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PANORAMIC trial finds molnupiravir does not reduce COVID-19 hospitalisation/deaths in vaccinated people at high risk

Researchers from the University of Oxford have today released findings from a clinical trial funded by the National Institute for Health and Care Research (NIHR) investigating the effectiveness of the antiviral treatment molnupiravir against COVID-19 – the first treatment tested in the ongoing PANORAMIC trial.

In their paper published in The Lancet, they reported that molnupiravir did not reduce hospitalisations or deaths among higher risk, vaccinated adults with COVID-19 in the community. The treatment was, however, associated with a faster recovery time and reduced viral detection and load. Participants who received molnupiravir reported feeling better compared to those who received usual care.

Molnupiravir (brand name Lagevrio) was the first treatment to be studied by the Platform Adaptive trial of NOvel antiviRals for eArly treatMent of COVID-19 In the Community (PANORAMIC), set up to identify which groups of higher risk people were most likely to benefit from new antiviral treatments for COVID-19. The study allows multiple antiviral drugs to be tested in parallel.

Earlier this year, GP practices across the North East and North Cumbria region were commended for their significant contributions to the study, having recruited particularly high numbers of participants to the molnupiravir arm of the trial.

Dr Yusuf Soni, Principal Investigator for the PANORAMIC trial at Hartlepool and Stockton Health Ltd, said: “These are important findings in our ongoing efforts to understand and treat COVID-19 and I am very proud to be part of the national effort to tackle the virus. Our staff have pulled out all the stops to deliver the PANORAMIC trial quickly and with maximum efficiency and we also couldn't have done it without the great support we have had from NIHR staff. The trial is a fantastic testament to what primary care research can achieve when we all work together. Congratulations to everybody involved.”

Professor Caroline Wroe, Clinical Director of the NIHR Clinical Research Network North East and North Cumbria, said: “PANORAMIC is the UK’s fastest ever recruiting interventional trial in primary care. It has succeeded in providing clear, timely evidence for patients and doctors that will inform treatment in the future. I am proud of the role that the North East and North Cumbria continues to play in the delivery of this vital study; a huge thank you to all the staff and participants who have made it possible.”

Chris Butler, Professor of Primary Care in the Nuffield Department of Primary Care Health Sciences and co-Chief Investigator of PANORAMIC, said: “Finding effective, safe and scalable early treatments for COVID-19 in the community is the next major frontier in our research response to the ongoing worldwide pandemic. It is in the community where treatments could have a massive reach and impact. But decisions about who to treat should always be based on evidence from rigorous clinical trials that involve people who would most likely be prescribed the drugs.

“The evidence PANORAMIC has produced about molnupiravir will guide treatment decisions for COVID-19 world-wide. It is rapidly generating critically important clinical evidence from within the pandemic to guide care during the pandemic itself, in this case determining effects of molnupiravir among people who are almost all vaccinated.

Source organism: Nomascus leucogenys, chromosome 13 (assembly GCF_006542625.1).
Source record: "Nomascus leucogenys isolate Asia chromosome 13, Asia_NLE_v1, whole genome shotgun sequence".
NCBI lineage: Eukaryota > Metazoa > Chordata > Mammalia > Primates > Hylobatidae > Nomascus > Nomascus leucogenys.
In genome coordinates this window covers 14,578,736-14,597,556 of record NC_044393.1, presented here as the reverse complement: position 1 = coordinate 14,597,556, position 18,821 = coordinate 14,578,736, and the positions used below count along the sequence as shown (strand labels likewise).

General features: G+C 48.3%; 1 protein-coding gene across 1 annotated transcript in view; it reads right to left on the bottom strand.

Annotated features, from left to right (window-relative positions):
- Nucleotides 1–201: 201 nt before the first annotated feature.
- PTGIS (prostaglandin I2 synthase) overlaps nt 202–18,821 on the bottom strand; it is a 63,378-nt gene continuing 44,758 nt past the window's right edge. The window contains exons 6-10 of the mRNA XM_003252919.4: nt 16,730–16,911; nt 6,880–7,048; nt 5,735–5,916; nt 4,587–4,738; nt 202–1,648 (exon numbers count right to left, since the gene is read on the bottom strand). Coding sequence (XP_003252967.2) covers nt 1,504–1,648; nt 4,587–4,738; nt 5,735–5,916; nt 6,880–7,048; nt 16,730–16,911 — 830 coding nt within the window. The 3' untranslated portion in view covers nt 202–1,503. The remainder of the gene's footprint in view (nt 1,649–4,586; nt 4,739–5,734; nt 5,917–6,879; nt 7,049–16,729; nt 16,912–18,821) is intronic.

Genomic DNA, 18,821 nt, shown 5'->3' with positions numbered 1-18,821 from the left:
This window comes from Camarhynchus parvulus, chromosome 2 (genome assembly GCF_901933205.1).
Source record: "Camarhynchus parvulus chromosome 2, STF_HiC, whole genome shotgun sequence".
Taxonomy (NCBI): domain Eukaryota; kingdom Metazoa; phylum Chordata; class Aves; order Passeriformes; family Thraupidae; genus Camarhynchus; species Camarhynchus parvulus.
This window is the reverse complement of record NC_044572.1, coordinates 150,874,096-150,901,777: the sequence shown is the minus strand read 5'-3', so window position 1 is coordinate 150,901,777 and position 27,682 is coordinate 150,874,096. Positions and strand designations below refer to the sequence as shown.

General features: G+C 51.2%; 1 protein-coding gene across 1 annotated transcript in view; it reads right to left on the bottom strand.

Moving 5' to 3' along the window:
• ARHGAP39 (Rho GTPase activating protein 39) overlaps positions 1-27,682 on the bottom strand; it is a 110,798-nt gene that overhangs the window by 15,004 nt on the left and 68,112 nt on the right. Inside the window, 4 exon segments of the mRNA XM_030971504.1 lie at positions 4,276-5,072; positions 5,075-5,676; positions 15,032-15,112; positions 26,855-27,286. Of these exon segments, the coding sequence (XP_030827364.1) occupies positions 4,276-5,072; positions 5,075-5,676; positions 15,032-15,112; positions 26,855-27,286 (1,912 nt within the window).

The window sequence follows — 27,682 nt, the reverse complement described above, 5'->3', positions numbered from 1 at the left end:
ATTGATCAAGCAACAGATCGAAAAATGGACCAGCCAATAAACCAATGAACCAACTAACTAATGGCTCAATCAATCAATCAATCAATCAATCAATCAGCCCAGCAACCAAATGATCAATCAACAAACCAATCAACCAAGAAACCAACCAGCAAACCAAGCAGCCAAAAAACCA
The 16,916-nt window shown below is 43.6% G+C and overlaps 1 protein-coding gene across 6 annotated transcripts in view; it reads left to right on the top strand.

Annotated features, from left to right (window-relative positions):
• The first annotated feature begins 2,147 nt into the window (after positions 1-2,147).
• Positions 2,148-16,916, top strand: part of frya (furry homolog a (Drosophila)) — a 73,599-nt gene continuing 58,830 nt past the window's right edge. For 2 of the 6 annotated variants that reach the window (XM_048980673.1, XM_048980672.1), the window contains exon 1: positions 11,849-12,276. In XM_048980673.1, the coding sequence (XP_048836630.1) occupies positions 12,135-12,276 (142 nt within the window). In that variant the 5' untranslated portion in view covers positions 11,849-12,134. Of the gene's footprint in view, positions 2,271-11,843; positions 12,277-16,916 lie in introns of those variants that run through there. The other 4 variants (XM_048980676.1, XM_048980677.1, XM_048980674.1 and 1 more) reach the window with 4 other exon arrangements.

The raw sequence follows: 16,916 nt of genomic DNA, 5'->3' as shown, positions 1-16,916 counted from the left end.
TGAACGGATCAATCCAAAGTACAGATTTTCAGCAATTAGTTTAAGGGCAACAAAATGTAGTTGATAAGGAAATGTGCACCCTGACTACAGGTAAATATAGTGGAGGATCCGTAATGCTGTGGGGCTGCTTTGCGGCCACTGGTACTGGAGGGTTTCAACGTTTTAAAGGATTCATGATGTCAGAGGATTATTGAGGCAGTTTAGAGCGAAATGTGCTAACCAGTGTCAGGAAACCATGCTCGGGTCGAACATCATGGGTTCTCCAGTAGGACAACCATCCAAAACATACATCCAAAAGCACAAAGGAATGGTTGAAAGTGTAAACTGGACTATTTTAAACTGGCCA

“We must not forget the other ongoing pandemic of antibiotic resistance, which in part stems from using antimicrobial drugs at scale before we did rigorous clinical trials to find out who really benefits from treatment, and who does not. The PANORAMIC team is also doing the necessary trials and gathering evidence about these treatments before we go straight to widespread use.”

People who had tested positive for COVID-19 within the past five days, and who were either aged over 50 years, or between 18-50 with underlying health conditions have been invited to take part in the study. A total of 25,786 study participants were randomly assigned to receive either molnupiravir or the usual standard of NHS care.

Recruitment of people from ethnically and culturally diverse backgrounds into clinical trials has been important in ensuring audiences likely to benefit from treatment are represented.

Professor Mahendra G Patel OBE, PANORAMIC’s Pharmacy, and Diversity, and Inclusivity Lead, said: “We are determined to ensure that we are as inclusive as possible in our recruitment. To this effect, we have been working closely with national and local communities and religious organisations, alongside national and regional pharmacy networks to help make the PANORAMIC trial more visible and easily accessible to as many people as possible, including from ethnically diverse communities.

“I’m delighted to see how our recruitment strategy has been hugely successful across all ethnicities and areas of high deprivation. This is an incredible testament to all those involved for their efforts in supporting the fastest and largest recruiting randomised interventional clinical trial in the world.”

PANORAMIC is led by the University of Oxford and funded by UK Research and Innovation (UKRI) and National Institute for Health and Care Research (NIHR).

The study will now continue to investigate new antiviral medications such as Paxlovid. For more information or to enrol, please visit